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« Why hire new PhDs over VAPs with better publication records? | Main | Developing a mentoring program for underrepresented groups? »

01/19/2023

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Daniel A. Kaufman

This all strikes me as fair, but then it is also fair for hiring committees to take flight risk into account when hiring.

Bill Vanderburgh

Hiring is a hassle, so departments want their efforts to bear fruits and produce long-term colleagues who earn tenure and make the department a delightful place to be. But mostly they just don't want to have to do more committee service. Like childbirth (so I hear), though, the memory of the badness of another committee fades, and in time they won't even think of you, let alone hold a grudge.

The serious potential negative for the candidate is if the department finds out you are trying to leave and you don't succeed--that could create some awkwardness. In some places it might (informally at least) jeopardize your tenure chances. But since you don't want to stay anyway, .

Not getting the line renewed is a bad thing that could happen to the department. As much as we might bemoan the loss of a ttrack position for the profession, that's their problem not yours. Anyway it is reasonably low probability: Presumably the conditions that made the dean agree to a hire a couple of years ago are pretty similar today (changes of leadership and economic downturns are the major spoilers of that pattern).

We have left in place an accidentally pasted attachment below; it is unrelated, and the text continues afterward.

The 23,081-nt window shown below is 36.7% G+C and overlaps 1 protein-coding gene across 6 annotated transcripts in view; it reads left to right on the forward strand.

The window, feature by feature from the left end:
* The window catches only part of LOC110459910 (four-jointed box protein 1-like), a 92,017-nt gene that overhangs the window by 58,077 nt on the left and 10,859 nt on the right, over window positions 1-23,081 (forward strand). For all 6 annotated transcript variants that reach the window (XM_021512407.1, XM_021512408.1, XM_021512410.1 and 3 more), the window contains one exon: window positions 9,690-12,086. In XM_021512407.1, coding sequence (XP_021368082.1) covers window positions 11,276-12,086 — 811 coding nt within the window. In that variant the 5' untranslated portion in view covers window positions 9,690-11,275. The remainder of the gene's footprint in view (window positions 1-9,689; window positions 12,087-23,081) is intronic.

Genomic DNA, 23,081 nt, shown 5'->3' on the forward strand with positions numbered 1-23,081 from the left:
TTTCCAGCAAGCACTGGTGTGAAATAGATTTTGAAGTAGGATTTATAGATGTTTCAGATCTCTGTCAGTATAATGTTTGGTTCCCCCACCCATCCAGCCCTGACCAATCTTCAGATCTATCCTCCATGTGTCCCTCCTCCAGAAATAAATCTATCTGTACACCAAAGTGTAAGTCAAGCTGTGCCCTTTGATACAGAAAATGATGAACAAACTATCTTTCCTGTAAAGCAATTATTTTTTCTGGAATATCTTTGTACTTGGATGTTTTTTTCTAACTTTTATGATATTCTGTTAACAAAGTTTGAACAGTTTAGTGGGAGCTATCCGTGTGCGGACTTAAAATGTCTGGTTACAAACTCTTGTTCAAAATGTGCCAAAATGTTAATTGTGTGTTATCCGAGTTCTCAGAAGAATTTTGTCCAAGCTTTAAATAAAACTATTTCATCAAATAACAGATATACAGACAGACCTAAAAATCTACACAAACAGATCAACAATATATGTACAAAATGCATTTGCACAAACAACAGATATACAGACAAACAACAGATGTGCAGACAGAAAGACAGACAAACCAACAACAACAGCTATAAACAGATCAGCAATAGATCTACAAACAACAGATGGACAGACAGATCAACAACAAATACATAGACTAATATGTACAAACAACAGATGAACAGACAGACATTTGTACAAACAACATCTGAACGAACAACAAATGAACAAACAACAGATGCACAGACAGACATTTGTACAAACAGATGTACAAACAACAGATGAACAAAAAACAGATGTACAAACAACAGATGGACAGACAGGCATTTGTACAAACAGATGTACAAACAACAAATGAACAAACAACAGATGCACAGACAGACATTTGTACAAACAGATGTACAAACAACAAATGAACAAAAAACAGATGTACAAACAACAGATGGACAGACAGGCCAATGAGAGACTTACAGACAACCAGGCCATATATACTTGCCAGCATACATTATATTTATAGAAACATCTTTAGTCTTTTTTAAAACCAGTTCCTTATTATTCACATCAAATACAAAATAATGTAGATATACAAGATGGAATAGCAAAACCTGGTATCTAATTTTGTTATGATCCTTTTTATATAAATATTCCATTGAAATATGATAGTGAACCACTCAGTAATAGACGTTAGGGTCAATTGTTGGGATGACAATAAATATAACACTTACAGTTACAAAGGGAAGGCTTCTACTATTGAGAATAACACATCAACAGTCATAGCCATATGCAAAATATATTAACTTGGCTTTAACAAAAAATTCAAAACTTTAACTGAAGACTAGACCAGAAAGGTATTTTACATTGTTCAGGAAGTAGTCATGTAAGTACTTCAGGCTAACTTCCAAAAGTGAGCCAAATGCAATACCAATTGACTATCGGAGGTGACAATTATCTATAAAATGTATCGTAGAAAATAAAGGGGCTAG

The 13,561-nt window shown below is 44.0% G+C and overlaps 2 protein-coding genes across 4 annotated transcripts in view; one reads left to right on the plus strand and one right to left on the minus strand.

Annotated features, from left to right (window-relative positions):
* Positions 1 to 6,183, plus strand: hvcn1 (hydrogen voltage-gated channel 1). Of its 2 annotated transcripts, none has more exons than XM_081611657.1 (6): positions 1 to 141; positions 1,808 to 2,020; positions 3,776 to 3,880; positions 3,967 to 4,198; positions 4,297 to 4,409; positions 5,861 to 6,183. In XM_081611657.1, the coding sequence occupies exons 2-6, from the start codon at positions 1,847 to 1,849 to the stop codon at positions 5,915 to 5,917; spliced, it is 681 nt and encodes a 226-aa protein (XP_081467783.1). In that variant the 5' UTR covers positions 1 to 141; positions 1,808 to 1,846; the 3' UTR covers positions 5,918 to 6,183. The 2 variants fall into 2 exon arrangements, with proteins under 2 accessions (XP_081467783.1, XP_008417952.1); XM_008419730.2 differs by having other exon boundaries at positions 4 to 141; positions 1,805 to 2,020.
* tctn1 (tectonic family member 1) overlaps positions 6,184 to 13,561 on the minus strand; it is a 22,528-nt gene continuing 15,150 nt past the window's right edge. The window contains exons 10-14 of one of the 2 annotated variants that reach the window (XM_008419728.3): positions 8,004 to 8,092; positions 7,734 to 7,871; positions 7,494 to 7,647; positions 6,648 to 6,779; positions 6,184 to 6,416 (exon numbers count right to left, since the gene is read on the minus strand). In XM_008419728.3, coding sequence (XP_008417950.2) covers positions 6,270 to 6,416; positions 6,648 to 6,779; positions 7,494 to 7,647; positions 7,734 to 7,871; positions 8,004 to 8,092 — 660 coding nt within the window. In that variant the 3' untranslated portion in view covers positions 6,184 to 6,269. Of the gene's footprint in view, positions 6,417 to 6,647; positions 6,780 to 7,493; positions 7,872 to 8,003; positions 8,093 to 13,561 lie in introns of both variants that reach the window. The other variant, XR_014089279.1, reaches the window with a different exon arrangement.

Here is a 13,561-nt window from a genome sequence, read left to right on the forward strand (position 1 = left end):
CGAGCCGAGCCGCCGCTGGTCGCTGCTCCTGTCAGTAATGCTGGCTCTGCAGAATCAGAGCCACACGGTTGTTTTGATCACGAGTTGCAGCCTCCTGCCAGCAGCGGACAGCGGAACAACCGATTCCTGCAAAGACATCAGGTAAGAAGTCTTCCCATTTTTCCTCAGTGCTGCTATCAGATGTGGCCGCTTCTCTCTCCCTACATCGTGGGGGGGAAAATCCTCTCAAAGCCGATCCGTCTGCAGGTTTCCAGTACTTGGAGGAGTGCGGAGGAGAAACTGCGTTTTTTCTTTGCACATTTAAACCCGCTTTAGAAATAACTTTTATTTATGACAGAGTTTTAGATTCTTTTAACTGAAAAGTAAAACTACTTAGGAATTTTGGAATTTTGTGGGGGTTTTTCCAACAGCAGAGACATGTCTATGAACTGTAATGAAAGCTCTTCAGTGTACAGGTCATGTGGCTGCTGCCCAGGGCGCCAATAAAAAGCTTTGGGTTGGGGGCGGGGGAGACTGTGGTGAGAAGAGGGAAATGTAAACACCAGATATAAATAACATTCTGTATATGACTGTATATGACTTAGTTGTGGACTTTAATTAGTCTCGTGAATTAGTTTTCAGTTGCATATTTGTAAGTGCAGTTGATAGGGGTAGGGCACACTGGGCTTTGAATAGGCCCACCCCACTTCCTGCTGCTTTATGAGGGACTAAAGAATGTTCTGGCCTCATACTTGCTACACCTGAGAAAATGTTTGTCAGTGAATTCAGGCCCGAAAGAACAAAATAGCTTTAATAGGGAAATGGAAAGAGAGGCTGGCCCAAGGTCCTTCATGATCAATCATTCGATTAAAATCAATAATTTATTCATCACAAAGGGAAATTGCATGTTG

corollary

Not sure if this is worth another thread, but I think it's also worth mentioning that flight risks have to be proportional to the brutality of the market. In particular, the more candidates there are that take jobs they aren't thrilled with because they are "out of time" somewhere else (grad school/post docs), the more candidates there will be that are hoping to get somewhere else as soon as possible.

Michel

corollary: As another corollary, flight risk is going to be proportionate to the market for the AOS. If a department is really worried about it, they should hire in an AOS that advertises very few jobs each year. At 0-1 jobs a year, for example, no junior aesthetician, no matter how great, is much of a flight risk!

T

Beware that if you apply for a job in Norway, every candidate who applies will be sent a list of every candidate who applies.

Joona Räsänen

T: is that so? I have applied for jobs in Norway and never have I received such a list.

T

Yeah, it is. I have received one for each of the Norwegian jobs I've applied for and so have my friends who applied (I knew to ask them, since they were on the list).

Peter

Same in Sweden, you get an evaluation of yourself and all the other candidates, in my experience. So if you apply for jobs in these northern countries, other people on the market may know that you are looking for a new job.

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